Rio Tinto has upped the ante, announcing Wednesday evening that it will triple its climate ambitions by aiming to cut slash emissions by 50% by 2030 at a cost of at least $US7.5 billion (more than $A10 billion) over the next eight years.
That compares to the stuttering attempts of the Morrison government to get a net zero by 2050 and it seems little or no change in current policy (put in place by Tony Abbott of a cut of 26% to 28%) by 2030.
Fortescue Metals Group has already committed itself to net zero Scope 1 & 2 emissions by 2030 and net zero Scope 3 emissions by 2040.
A 15% reduction in emissions is now targeted for 2025, five years earlier than previously.
Rio Tinto is Australia’s user of electricity (and largest consumer of coal power) says it plans to will reduce scope 1 and 2 emissions by 50% by 2030 (from 2018 levels) and allocate $US7.5 billion in direct capital expenditure to decarbonise its assets between 2022 and 2030.
In a further blow to coal-burning energy provider AGL, which counts Rio Tinto as its biggest customer,
Importantly, Rio will progress options to switch its Tomago aluminium smelter in the NSW Hunter Valley to renewable energy which will place additional pressure on the already struggling AGL and its plans to hive off its fossil fuel power generating assets.
Rio is AGL’s biggest customer and the move will end up making AGL’s Bayswater coal fired power station in the Hunter even less economic to run.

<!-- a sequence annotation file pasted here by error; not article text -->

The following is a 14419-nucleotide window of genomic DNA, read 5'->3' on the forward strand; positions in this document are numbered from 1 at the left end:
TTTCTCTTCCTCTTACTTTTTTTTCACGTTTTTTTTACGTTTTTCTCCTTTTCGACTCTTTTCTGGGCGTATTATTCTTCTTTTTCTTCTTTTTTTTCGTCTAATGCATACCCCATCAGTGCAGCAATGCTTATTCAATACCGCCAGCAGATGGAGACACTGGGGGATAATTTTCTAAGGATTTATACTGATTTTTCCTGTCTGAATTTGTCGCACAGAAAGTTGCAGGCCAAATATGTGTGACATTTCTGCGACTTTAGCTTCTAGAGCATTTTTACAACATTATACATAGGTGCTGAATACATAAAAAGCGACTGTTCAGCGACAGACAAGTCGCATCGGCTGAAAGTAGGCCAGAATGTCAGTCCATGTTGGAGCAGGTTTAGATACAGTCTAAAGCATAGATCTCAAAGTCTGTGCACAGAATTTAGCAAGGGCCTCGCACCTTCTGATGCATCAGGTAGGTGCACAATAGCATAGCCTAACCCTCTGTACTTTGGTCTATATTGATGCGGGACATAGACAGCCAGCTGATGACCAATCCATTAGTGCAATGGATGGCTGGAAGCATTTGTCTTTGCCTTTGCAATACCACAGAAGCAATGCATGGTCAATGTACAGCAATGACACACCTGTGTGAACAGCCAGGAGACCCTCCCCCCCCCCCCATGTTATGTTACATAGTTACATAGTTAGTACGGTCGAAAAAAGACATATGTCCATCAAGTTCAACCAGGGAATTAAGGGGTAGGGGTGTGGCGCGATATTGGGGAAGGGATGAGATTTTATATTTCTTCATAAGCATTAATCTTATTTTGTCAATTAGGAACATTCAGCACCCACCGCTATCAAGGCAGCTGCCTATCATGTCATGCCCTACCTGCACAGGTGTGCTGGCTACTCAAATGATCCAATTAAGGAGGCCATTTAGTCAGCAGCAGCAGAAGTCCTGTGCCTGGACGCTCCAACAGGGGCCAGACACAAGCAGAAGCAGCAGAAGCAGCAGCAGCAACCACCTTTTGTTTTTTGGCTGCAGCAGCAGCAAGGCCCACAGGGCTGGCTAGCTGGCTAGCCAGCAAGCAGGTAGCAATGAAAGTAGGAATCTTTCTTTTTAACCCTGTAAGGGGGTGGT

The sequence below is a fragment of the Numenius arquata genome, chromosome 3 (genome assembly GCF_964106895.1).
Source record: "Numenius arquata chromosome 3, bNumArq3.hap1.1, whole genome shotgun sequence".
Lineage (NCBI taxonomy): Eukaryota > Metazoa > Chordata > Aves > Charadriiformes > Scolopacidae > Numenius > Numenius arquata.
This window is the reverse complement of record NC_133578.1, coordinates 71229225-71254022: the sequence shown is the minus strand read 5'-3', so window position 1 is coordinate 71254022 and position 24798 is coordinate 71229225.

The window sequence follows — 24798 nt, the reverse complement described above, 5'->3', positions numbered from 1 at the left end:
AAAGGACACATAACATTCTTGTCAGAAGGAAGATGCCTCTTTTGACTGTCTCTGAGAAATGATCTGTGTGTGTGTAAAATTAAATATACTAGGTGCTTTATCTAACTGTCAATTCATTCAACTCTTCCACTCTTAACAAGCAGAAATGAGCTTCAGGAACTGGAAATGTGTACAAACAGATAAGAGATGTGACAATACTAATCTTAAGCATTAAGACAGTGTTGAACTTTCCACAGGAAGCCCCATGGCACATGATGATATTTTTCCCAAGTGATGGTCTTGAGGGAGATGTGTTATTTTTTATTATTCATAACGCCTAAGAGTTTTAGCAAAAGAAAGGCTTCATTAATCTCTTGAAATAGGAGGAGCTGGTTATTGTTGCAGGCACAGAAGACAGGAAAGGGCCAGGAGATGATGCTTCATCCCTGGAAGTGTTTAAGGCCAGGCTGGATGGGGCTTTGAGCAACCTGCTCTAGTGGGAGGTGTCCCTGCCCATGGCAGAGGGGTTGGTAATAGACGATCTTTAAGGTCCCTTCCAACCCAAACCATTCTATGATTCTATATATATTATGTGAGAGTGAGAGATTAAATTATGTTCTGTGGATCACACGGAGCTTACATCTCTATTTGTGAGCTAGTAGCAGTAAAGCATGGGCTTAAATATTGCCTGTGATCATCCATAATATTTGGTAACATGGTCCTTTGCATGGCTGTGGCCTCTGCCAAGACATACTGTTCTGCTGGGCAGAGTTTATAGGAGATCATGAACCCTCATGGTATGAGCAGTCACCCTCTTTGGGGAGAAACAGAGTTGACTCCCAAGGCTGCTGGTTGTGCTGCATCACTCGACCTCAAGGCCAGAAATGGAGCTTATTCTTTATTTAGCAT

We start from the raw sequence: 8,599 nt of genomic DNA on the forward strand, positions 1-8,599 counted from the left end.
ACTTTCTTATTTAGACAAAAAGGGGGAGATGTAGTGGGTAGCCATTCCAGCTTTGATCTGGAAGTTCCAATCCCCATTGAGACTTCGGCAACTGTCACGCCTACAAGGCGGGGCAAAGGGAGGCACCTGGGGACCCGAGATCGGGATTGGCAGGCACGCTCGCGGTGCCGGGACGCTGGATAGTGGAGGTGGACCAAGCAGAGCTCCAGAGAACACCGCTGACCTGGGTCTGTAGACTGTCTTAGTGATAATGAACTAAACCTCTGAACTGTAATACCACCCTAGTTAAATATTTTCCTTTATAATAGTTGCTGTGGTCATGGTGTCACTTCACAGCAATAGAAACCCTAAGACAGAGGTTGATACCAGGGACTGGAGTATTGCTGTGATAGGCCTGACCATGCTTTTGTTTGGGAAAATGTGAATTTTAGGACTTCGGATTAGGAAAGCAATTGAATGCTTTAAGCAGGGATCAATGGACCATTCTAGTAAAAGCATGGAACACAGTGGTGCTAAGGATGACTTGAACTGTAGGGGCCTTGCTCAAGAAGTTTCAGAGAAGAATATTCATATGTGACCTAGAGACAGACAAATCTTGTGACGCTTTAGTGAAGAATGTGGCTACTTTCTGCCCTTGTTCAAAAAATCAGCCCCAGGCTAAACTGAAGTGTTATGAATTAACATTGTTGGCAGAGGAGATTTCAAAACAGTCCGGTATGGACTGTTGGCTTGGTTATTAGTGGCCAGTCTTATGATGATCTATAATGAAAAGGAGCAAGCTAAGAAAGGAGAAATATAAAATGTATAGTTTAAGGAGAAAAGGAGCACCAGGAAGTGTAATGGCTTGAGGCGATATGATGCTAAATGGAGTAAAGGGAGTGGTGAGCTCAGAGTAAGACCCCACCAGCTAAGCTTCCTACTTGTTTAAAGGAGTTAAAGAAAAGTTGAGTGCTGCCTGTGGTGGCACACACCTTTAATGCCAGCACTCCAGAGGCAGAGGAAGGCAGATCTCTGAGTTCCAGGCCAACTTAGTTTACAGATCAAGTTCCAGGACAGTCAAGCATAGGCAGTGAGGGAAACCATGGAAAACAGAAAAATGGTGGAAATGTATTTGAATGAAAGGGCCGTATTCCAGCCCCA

Rio’s announcement and massive spend also puts pressure on the Federal government’s plan to have the Snowy Hydro build a $600 million, 660-megawatt gas fired power station in the Hunter Valley.
Rio says that to meet additional demand created by the global drive to net zero emissions, it will prioritise growth capital in commodities vital for this transition with an ambition to double growth capex to about $US3 billion a year from 2023.
Rio has ambitions for a big lithium prospect in Serbia and has significant copper interests via a shareholding in Escondida, the world’s biggest copper mine, with BHP, the huge Kennecott mine and associated facilities – again with BHP, the large low-grade copper and gold prospect in the Eastern Pilbara and the huge but troubled Oyu Tolgoi mine in Mongolia.
It is of course one of the major aluminium producers around the world (where a lot of the emission reductions will have to happen, such as in NSW and at its Gladstone refinery and smelter).
Rio Tinto can decarbonise, pursue growth and continue to deliver attractive returns to shareholders due to its strong balance sheet, world-class assets and focus on capital discipline.
Rio Tinto Chief Executive Jakob Stausholm said “Rio Tinto is taking action to strengthen our business and improve our performance by unleashing the full potential of our people and assets, working in partnership with a broad range of stakeholders.
“All our commodities are vital for the energy transition and continue to benefit from ongoing urbanisation. We have a clear pathway to decarbonise our business and are actively developing technologies that will enable our customers and our customers’ customers to decarbonise.
“We are able to do this, while continuing to provide attractive returns to our shareholders in line with our policy, because we have a strong balance sheet and world-class assets that deliver strong free cash flows through the cycle.”